Steps to take if you suspect a loan scam

If you suspect a loan scam, take immediate action to protect yourself from further harm and to mitigate potential losses. Here’s what you should do:

  1. Cease communication: First and foremost, it is wise to stop communicating with and making payments to the scammer. This will not only prevent further losses, but it can also help prevent identity theft.
  2. Gather evidence: Gather detailed information and any evidence of the scam you have in your possession. The more details you can remember, the easier it is to report the scam and take the next steps to protect yourself.
  3. Report the company to the relevant authorities: These may include the Federal Trade Commission (FTC), Consumer Financial Protection Bureau (CFPB) or local law enforcement agencies.
  4. Cover any losses: Check if you have fraud theft insurance on your homeowners policy to cover losses for identity theft. Homeowners insurance may only cover your expenses to fix issues resulting from identity theft, but it can be helpful in the event of a scam.
Bankrate tip

Monitor your bank accounts regularly for any suspicious activity or unauthorized transactions. Consider placing a fraud alert or credit freeze on your accounts to prevent further losses. There are multiple ways to protect yourself from phishing scams for loans and other types of online banking fraud.

How to find a reputable lender

The best way to avoid falling victim to a loan scam is to be proactive.

If you get a personal loan by applying to reputable lenders yourself, you’re far less likely to get scammed. However, you may attract ads from untrustworthy lenders or scammers. Always verify the lender and confirm their regulatory and licensing compliance.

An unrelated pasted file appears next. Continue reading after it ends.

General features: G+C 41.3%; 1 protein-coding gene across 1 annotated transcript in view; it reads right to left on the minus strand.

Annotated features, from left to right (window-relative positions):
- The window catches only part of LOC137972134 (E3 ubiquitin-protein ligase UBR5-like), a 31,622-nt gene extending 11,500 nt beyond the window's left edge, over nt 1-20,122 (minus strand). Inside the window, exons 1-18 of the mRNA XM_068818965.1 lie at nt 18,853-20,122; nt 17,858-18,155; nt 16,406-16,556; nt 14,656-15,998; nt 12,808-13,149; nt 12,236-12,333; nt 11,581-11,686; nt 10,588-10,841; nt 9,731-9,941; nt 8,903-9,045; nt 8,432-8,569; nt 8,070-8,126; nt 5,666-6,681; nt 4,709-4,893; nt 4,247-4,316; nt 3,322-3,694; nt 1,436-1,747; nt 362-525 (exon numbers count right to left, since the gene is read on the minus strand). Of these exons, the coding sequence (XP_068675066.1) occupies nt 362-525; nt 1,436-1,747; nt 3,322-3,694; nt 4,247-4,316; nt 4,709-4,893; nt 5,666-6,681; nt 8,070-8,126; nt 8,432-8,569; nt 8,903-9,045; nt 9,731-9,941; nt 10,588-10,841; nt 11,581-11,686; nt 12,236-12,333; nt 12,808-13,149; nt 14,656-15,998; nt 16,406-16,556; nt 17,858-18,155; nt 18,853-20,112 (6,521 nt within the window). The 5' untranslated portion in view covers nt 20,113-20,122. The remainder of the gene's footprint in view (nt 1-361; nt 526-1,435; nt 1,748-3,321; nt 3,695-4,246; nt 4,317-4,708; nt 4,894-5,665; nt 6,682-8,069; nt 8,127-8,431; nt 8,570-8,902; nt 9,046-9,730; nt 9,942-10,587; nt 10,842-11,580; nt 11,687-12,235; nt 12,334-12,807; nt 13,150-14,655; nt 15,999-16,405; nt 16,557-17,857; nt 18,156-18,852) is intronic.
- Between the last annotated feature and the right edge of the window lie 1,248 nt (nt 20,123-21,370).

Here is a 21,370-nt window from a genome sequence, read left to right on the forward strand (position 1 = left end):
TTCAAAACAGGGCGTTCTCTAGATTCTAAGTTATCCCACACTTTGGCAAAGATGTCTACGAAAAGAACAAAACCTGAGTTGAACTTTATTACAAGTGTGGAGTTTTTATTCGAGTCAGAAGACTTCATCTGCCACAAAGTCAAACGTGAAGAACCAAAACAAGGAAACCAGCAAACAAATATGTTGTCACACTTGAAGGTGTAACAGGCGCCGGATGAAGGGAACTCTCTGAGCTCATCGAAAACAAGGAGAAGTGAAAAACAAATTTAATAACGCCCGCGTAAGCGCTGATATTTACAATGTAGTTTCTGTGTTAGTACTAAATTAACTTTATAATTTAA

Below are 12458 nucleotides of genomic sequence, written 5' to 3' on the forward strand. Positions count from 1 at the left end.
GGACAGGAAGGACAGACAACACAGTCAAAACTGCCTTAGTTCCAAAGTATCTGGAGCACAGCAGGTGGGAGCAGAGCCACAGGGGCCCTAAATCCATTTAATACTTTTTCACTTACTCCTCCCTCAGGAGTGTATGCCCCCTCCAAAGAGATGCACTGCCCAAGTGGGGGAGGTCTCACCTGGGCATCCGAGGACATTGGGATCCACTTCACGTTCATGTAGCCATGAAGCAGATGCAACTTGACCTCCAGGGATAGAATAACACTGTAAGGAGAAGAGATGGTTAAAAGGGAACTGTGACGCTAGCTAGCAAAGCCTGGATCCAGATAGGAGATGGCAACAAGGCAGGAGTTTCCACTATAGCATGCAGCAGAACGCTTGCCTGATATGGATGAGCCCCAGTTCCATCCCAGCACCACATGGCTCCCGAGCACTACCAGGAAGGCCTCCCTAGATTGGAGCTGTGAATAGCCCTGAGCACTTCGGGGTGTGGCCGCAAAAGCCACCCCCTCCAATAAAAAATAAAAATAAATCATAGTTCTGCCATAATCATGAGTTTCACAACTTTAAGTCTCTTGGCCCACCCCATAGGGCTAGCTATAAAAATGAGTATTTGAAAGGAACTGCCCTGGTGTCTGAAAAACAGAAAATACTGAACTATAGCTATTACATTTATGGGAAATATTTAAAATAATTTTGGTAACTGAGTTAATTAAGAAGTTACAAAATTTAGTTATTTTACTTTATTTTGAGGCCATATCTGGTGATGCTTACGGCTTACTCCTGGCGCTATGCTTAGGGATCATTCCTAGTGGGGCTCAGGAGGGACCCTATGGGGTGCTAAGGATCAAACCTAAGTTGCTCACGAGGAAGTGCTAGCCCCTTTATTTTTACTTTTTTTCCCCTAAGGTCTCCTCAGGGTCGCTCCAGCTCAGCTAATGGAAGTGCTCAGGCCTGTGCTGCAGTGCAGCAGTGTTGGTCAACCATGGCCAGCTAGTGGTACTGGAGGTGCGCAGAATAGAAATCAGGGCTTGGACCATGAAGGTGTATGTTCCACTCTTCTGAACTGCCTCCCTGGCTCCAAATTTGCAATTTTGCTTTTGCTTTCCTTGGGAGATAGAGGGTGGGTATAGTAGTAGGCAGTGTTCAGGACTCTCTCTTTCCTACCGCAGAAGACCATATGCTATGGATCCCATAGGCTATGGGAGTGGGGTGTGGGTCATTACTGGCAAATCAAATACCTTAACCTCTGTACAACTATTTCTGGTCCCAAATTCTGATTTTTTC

It’s critical to go through legitimate channels to secure a loan. Any lender worth trusting will take the time to walk you through the loan details down to the fine print. They can also advise you on how to manage your personal loan and save money.

Winslow says, “When in doubt, turn to a wide range of lenders who operate brick and mortar branches or offices, where customer service staff can sit down and walk a consumer through the loan process and answer any questions.”

The bottom line

If you know what to look for, the signs of loan scams shouldn’t be hard to spot. Educate yourself on the latest scam trends. Don’t ignore the red flags, regardless of how tempting the offer may be. Any guaranteed approval loans, unsolicited offers or loans requiring upfront fees are likely too good to be true. If you’re suspicious about a loan offer, report the incident to the authorities immediately.

Always prioritize transparency, a secure online presence and legitimate registration when comparing personal loan offers. If you are careful and stay informed, you’re much less likely to become a victim of a personal loan scam.

Frequently asked questions

  • Not necessarily. Some lenders may send prescreened offers of credit. But if a loan falls into your lap, do your due diligence to verify that it isn’t a scam. Pay close attention to the terms of the credit and ensure that it is coming from a licensed lender.
  • To find a legitimate personal lender, start by looking at unbiased reviews. Many reputable sites, including Bankrate, offer personal loan reviews. You can read about borrowers’ experiences before sharing any personal information.